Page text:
• More areas will be able to carry more livestock carrying because warmer temperatures will allow ryegrass to be grown in more places. Simulations of wheat cropping suggests a 10-15% increase in yields, providing inputs of fertiliser and irrigation are adequate.
• Different varieties of fruits may need to be developed to respond to changing chill conditions. By the end of the century frost is projected to occur about half as often as now.
• More heat available for crops will mean changes in the choice of crop species, reduced crop duration, changes to crop yields and crop quality, and changes to incidence and severity of pests.
• Later this century Tasmanian wine producers may experience conditions similar to those in Victoria’s Rutherglen and South Australia’s Coonawarra today, increasing prospects for such warmer-climate varieties as cabernet.
• Of the 14 major irrigation storages covered by the water report, Lakes Crescent and Sorell and the Meander Dam are likely to have reduced inflows by 2100.
• Flows into Tooms Lake and Lake Leake in the Macquarie River system and Craigbourne Dam in the Coal River catchment and in the Derwent Valley and Midlands are projected to increase.
The Climate Futures reports aren’t going to bring down our carbon emissions or do anything else to reduce the impact of a changing climate; nor are they any guarantee of good times to come.
But we have reason to cheer the leading-edge ingenuity of the models and the practical information they provide for land-use planning. In these uncertain times they’re a glimmer of light in the murk. We can’t ask for more.
• Another University of Tasmania group, under Dr Michael Lockwood of the School of Geography and Environmental Studies, has just started work on a collaborative project to study Australian governments’ capacity to manage biodiversity in climate-affected marine ecosystems.
Regional climate and health scholarship to Christine Materia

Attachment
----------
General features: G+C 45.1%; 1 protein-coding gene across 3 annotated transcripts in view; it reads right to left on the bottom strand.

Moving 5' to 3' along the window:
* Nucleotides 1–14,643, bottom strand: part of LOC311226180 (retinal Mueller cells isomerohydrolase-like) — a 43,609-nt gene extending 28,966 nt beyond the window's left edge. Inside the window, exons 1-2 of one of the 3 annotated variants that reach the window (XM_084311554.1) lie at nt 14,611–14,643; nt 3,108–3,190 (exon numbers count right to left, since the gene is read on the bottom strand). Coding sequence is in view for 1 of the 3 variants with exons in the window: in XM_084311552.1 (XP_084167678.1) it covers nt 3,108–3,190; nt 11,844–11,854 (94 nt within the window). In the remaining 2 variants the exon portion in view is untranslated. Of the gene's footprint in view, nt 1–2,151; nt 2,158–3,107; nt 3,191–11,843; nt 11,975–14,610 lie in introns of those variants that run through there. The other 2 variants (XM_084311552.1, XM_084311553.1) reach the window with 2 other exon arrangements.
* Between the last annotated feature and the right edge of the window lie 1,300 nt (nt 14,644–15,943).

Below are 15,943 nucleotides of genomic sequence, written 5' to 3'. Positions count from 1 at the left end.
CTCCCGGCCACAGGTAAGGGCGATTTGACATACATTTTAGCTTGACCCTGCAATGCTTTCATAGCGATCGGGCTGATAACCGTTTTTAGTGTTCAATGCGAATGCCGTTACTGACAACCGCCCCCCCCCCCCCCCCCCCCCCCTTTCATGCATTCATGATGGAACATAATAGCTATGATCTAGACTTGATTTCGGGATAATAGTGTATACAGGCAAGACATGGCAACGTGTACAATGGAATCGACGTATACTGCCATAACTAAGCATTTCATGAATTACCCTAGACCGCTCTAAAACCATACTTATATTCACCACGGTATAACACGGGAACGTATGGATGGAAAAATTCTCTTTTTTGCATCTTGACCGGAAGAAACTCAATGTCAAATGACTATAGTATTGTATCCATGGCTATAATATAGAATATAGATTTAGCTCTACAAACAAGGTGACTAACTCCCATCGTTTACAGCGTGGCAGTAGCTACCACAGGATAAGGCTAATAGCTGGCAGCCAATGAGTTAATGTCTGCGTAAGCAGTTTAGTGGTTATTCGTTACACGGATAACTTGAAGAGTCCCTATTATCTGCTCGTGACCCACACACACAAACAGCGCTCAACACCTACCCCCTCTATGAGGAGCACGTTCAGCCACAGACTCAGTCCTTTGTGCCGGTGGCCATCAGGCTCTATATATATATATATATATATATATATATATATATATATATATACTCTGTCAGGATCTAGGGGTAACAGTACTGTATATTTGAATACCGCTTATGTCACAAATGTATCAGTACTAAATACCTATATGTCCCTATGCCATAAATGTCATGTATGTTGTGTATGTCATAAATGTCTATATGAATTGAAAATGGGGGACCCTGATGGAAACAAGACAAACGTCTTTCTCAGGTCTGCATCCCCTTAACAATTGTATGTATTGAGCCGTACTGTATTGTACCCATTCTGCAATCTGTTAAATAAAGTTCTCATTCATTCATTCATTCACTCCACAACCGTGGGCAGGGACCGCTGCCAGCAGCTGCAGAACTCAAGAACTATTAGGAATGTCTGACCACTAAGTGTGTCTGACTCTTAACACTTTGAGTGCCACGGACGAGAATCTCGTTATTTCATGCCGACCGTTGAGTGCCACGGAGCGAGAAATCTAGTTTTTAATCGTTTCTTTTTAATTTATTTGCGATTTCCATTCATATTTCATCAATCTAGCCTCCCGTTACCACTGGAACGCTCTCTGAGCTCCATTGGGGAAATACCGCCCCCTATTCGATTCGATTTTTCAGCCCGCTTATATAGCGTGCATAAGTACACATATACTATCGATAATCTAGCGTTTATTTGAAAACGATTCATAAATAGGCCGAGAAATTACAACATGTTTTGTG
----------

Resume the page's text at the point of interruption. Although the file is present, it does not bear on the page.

An elite scholarship has been awarded to Christine Materia to fund her Ph.D in the Climate Change and Health research program at the University Department of Rural Health (UDRH) at UTAS. Christine will work with Associate Professor Erica Bell (Deputy Director UDRH) and Professor Tony Norton (Tasmanian Institute for Agricultural Research) to advance methods for the study of climate and health interactions at the regional level. Over the past twenty years Christine has worked extensively with the three spheres of government, business, industry representative bodies and community groups in Victoria, Tasmania and Western Australia in the areas of marine science, natural resource management, climate change and health. Her work has focused in translating government policy into action through protocols, partnerships, strategies and action plans. She worked with the Local Government Association of Tasmania, the Local Government Division and the Tasmanian Climate Change Office on developing the Statewide Partnership Agreement on Climate Change before developing and coordinating the Tasmanian Local Government Carbon Reduction Program. She has a strong research background in marine sciences, previously working in the area of invertebrate zoology, and has published in national and international journals. In 1996 she established the consultancy Marine and Coastal Research Tasmania, and has worked for the Institute of Fisheries Sciences (Taiwan), the National Taiwan University, Keio University of Technology (Japan) and Tokyo University. Click here to contact Christine by email; or you can reach her by phone on +61(0)362266627.